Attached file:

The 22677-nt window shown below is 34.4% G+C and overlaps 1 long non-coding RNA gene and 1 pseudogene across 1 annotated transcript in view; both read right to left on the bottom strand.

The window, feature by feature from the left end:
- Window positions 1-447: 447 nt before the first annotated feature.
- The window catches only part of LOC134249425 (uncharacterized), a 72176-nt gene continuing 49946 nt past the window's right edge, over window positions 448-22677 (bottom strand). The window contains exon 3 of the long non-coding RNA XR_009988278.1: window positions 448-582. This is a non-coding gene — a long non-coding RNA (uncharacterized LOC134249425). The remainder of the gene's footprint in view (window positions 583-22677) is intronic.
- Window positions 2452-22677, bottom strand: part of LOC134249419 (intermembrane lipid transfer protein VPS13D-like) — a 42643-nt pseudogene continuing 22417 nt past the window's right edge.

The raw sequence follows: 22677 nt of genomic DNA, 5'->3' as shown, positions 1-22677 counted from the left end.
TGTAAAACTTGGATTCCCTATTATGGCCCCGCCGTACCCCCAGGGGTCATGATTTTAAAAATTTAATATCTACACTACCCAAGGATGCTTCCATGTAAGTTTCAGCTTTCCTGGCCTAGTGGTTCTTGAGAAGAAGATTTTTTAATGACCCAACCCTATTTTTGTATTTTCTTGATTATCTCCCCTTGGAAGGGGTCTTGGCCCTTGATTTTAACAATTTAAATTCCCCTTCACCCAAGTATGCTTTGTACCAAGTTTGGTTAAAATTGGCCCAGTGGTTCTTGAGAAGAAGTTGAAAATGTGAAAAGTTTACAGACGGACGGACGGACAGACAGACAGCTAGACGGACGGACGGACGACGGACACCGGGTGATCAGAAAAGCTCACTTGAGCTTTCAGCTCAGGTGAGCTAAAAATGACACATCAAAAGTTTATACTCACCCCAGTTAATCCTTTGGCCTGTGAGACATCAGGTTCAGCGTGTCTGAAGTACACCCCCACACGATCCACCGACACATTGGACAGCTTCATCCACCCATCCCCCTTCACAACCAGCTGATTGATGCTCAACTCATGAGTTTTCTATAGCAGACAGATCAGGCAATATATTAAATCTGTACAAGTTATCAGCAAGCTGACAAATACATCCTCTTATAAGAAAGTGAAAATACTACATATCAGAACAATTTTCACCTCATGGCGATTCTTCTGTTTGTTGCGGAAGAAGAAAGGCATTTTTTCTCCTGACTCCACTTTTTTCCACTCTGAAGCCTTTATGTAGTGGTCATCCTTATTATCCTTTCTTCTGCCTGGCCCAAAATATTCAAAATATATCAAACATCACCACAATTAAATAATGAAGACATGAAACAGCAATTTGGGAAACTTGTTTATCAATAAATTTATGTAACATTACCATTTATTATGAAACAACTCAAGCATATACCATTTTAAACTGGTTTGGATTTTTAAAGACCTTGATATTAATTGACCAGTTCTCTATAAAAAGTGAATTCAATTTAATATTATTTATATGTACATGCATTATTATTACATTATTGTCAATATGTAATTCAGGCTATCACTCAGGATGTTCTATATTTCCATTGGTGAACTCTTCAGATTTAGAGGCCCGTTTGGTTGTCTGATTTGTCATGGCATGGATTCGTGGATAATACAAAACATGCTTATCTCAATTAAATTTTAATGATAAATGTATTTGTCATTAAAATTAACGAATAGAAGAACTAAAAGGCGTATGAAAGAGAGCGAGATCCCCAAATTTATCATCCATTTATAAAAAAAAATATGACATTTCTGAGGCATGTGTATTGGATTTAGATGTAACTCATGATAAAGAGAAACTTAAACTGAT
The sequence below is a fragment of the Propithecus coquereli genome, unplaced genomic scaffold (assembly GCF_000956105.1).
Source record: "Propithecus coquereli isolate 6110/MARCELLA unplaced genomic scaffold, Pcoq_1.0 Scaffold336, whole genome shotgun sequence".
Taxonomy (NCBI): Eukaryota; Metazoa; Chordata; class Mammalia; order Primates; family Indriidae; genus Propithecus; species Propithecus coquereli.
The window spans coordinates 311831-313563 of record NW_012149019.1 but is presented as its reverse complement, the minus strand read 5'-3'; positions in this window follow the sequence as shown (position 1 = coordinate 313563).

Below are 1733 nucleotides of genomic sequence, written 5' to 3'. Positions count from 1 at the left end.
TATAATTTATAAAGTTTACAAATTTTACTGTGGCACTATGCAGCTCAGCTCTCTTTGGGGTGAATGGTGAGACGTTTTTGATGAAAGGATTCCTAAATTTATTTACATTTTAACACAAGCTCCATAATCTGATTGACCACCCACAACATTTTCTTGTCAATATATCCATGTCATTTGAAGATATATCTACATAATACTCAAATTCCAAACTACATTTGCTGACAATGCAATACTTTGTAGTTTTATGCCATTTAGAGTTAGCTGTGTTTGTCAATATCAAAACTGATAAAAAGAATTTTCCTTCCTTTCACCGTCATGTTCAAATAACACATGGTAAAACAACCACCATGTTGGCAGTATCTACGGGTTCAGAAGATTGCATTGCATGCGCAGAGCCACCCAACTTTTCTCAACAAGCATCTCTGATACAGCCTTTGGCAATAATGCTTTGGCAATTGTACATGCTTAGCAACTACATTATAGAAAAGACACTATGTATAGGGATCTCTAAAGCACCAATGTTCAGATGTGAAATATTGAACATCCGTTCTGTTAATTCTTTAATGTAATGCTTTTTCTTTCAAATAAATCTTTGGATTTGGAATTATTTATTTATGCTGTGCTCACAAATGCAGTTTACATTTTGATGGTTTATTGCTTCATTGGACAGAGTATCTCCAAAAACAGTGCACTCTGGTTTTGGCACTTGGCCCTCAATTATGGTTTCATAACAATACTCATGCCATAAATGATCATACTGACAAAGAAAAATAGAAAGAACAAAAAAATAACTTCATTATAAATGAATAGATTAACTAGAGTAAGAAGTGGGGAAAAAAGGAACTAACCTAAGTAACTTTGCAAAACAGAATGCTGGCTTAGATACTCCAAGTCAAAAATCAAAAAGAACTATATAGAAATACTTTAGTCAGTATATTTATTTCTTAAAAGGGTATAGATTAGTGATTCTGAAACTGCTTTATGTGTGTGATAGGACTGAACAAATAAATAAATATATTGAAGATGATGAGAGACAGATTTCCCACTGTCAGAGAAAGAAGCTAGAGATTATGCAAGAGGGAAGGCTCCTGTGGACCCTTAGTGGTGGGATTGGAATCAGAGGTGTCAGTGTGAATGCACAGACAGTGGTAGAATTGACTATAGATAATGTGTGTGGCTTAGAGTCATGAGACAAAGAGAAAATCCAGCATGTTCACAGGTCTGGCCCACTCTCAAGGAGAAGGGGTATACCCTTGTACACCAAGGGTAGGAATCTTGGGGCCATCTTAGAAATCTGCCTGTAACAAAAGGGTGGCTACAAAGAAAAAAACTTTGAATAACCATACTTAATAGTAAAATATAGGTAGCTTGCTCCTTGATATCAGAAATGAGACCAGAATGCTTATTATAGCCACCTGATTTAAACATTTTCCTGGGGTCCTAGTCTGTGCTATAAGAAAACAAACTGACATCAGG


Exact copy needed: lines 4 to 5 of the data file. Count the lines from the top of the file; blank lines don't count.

- The window catches only part of LOC134249425 (uncharacterized), a 72176-nt gene continuing 49946 nt past the window's right edge, over window positions 448-22677 (bottom strand). The window contains exon 3 of the long non-coding RNA XR_009988278.1: window positions 448-582. This is a non-coding gene — a long non-coding RNA (uncharacterized LOC134249425). The remainder of the gene's footprint in view (window positions 583-22677) is intronic.
- Window positions 2452-22677, bottom strand: part of LOC134249419 (intermembrane lipid transfer protein VPS13D-like) — a 42643-nt pseudogene continuing 22417 nt past the window's right edge.